The Illinois wheat crop continues a wild ride this growing season. “All bets are off at this point,” says Terry Wyciskalla, an independent agronomist from Nashville. “We may have good wheat; we may have terrible wheat — we don’t know.”
The wheat crop is running at least 10 to 14 days ahead of normal, says Fred Kolb, a wheat genetics professor at the University of Illinois, and it’s too early in the turbulent growing season to project yields.
A late fall and favorable growing conditions gave the crop a head start. Fast-forward to a record-breaking February, with an average temperature of 40.5 degrees F, according to the Illinois State Water Survey, followed by rain and snow in March.
“February and March weather flipped,” Kolb notes. “The wheat crop broke dormancy early.”
Or did it? The winter was so mild, Wyciskalla believes wheat never went completely dormant in southern Illinois. Microbial activity stayed active in the unfrozen soils, he adds, releasing a bit more nitrogen from mineralization than usual in southern Illinois. Timely January, February and March N applications set the crop up for a fully loaded spring. “We might have more nitrogen out there than we’re used to,” Wyciskalla explains.
The running start wasn’t enough to push the Illinois wheat crop too far before the March temperature drop. “The stems hadn’t elongated yet, and wheat heads were close to the ground,” Wyciskalla says.
Kansas wheat farmers weren’t as lucky; most of their wheat acres were well into heading and jointing when a late April snowstorm hit.
“We dodged the bullet,” Kolb says. “The wheat looks good, maybe bigger than optimal.”
Favorable weather conditions and adequate nutrients had produced lush wheat plants with heavy heads.
Then it rained.
Eight inches of rain in early May across much of southern Illinois brought the hearty wheat crop down. Just as the crop recovered, 2 more inches of rain took it down again. Wyciskalla is confident that most of the crop will bounce back from the second hit.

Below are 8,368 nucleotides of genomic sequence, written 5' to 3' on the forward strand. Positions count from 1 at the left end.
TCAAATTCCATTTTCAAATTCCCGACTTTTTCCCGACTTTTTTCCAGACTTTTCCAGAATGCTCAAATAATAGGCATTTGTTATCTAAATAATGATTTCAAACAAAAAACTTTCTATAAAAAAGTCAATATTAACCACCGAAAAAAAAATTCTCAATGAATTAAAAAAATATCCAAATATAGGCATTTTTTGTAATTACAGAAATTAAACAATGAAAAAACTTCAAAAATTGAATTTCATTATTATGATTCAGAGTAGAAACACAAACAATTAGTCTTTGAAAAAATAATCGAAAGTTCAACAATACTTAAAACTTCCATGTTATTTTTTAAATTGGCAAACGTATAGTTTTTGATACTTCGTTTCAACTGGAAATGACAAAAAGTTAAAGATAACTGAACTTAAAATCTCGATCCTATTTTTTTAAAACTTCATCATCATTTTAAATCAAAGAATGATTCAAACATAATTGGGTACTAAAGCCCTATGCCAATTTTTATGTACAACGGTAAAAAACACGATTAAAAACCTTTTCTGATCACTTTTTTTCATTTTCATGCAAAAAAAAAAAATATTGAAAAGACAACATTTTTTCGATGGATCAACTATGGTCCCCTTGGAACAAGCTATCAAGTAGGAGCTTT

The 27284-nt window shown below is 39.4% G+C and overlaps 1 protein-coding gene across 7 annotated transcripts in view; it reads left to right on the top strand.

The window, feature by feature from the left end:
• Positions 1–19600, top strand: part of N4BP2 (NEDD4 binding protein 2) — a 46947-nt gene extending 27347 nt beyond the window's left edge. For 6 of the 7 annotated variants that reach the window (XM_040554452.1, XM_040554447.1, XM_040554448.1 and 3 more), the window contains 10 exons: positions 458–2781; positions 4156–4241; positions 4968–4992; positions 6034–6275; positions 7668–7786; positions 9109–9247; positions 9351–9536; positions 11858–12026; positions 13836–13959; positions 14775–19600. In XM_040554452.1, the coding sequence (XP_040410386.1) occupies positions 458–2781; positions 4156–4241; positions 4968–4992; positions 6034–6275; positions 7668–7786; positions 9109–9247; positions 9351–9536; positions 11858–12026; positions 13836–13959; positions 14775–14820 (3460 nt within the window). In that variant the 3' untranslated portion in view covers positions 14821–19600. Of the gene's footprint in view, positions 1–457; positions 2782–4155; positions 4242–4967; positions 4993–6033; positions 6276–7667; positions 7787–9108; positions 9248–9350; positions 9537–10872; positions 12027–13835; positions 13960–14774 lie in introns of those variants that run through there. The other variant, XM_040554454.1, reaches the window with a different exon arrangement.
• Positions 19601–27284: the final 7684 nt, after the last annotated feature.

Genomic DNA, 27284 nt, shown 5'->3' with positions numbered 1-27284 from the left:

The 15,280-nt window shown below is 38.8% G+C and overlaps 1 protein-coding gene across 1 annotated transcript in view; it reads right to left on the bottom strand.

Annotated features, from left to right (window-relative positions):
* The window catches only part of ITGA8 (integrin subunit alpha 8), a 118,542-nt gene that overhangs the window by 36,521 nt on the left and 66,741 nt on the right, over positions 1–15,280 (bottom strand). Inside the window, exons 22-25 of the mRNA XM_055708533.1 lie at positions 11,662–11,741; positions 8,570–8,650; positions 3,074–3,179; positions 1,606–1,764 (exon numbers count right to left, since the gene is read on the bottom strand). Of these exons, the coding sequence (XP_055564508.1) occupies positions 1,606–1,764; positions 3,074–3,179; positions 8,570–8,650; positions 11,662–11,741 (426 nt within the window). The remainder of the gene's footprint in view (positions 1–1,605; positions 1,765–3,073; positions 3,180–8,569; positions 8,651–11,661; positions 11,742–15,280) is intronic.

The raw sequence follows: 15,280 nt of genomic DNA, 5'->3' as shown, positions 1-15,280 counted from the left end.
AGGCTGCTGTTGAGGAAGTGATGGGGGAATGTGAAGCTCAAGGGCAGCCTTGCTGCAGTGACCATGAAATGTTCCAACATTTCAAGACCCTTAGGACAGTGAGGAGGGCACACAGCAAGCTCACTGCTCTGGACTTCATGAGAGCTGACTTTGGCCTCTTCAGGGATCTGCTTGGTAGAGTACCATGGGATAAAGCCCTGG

“As long as it’s not on the ground and the stem isn’t bent, it will be OK,” he says. “It’s like breaking a limb on a small tree; you’ve influenced how nutrients flow. Once you bend the stem, you are blocking nutrients and water from flowing to the head to fill the grain.”
The location of the bend matters, too. A bend below the flag leaf, where energy for the head is produced, cuts off nutrients and dramatically impacts yield. “Anytime the stem is influenced, yield is impacted,” he explains.
There’s another potential yield robber: disease. It’s too soon to tell if fungicide treatments applied prior to the rain will last, Wyciskalla says. So far, reports on last year’s top disease nemesis, stripe rust, have been minimal.
“Stripe rust was the disease of the year last season,” Kolb notes.
Scab, or fusarium head blight, is the biggest threat to wheat. “This year, with this weather, really illustrates why it’s important to start with a resistant variety,” Kolb says. If the weather hinders fungicide applications, the wheat still has one level of protection.
There is one disease that is already appearing in fields, Wyciskalla notes. The overly active southerly winds this winter ushered in plenty of aphids to infect wheat with barley yellow dwarf disease.
“It’s not the kind of disease that will devastate the crop, but it still may lower yield from what was there,” Kolb explains.
Wyciskalla says the next week to 10 days will reveal whether or not fungicides survived the rain and will protect the wheat.
“It has the potential to be a good crop,” he says. “It’s just a little too early to tell.”
Heads up for double-crop beans
Watch for vole damage in wheat, cautions Wyciskalla, after discovering varying degrees of damage in early May while scouting.
“I noticed bleached wheat heads caused by voles chewing off the plant at the soil surface, and other areas had all of the plants chewed off in spots half the size of a pickup bed,” he explains. “There is nothing that can be done at this point, and it may carry over into the double-crop soybeans.”